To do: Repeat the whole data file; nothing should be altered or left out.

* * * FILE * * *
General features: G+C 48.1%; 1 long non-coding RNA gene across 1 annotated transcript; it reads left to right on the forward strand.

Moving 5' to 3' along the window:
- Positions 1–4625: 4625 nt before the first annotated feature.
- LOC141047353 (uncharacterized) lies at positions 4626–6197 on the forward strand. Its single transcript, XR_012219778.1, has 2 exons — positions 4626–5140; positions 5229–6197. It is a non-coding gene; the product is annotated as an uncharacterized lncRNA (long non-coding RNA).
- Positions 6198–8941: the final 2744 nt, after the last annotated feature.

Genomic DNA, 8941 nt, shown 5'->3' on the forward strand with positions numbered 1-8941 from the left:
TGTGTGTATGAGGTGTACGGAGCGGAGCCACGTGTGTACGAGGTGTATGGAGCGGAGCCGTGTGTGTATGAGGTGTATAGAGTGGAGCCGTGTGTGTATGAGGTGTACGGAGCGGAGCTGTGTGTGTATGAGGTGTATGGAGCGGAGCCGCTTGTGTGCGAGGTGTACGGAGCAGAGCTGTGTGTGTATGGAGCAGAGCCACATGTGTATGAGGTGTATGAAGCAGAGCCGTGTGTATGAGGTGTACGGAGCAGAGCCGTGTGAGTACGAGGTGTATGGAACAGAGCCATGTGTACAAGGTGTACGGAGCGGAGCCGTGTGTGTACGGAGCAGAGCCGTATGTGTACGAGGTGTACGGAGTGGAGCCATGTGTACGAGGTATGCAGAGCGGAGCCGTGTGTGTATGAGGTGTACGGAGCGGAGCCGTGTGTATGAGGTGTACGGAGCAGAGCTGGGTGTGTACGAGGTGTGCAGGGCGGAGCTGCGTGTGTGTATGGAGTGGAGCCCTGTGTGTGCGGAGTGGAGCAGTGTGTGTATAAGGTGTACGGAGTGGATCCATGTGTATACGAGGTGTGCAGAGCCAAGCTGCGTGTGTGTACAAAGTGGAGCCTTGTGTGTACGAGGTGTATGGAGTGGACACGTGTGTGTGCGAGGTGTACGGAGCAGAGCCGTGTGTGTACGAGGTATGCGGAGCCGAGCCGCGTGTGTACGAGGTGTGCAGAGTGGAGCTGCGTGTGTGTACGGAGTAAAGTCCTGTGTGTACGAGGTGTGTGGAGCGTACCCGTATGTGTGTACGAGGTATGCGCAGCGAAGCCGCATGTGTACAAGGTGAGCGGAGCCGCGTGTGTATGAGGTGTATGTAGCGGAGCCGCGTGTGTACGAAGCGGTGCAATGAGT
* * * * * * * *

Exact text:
General features: G+C 48.1%; 1 long non-coding RNA gene across 1 annotated transcript; it reads left to right on the forward strand.

Moving 5' to 3' along the window:
- Positions 1–4625: 4625 nt before the first annotated feature.
- LOC141047353 (uncharacterized) lies at positions 4626–6197 on the forward strand. Its single transcript, XR_012219778.1, has 2 exons — positions 4626–5140; positions 5229–6197. It is a non-coding gene; the product is annotated as an uncharacterized lncRNA (long non-coding RNA).
- Positions 6198–8941: the final 2744 nt, after the last annotated feature.

Genomic DNA, 8941 nt, shown 5'->3' on the forward strand with positions numbered 1-8941 from the left:
TGTGTGTATGAGGTGTACGGAGCGGAGCCACGTGTGTACGAGGTGTATGGAGCGGAGCCGTGTGTGTATGAGGTGTATAGAGTGGAGCCGTGTGTGTATGAGGTGTACGGAGCGGAGCTGTGTGTGTATGAGGTGTATGGAGCGGAGCCGCTTGTGTGCGAGGTGTACGGAGCAGAGCTGTGTGTGTATGGAGCAGAGCCACATGTGTATGAGGTGTATGAAGCAGAGCCGTGTGTATGAGGTGTACGGAGCAGAGCCGTGTGAGTACGAGGTGTATGGAACAGAGCCATGTGTACAAGGTGTACGGAGCGGAGCCGTGTGTGTACGGAGCAGAGCCGTATGTGTACGAGGTGTACGGAGTGGAGCCATGTGTACGAGGTATGCAGAGCGGAGCCGTGTGTGTATGAGGTGTACGGAGCGGAGCCGTGTGTATGAGGTGTACGGAGCAGAGCTGGGTGTGTACGAGGTGTGCAGGGCGGAGCTGCGTGTGTGTATGGAGTGGAGCCCTGTGTGTGCGGAGTGGAGCAGTGTGTGTATAAGGTGTACGGAGTGGATCCATGTGTATACGAGGTGTGCAGAGCCAAGCTGCGTGTGTGTACAAAGTGGAGCCTTGTGTGTACGAGGTGTATGGAGTGGACACGTGTGTGTGCGAGGTGTACGGAGCAGAGCCGTGTGTGTACGAGGTATGCGGAGCCGAGCCGCGTGTGTACGAGGTGTGCAGAGTGGAGCTGCGTGTGTGTACGGAGTAAAGTCCTGTGTGTACGAGGTGTGTGGAGCGTACCCGTATGTGTGTACGAGGTATGCGCAGCGAAGCCGCATGTGTACAAGGTGAGCGGAGCCGCGTGTGTATGAGGTGTATGTAGCGGAGCCGCGTGTGTACGAAGCGGTGCAATGAGT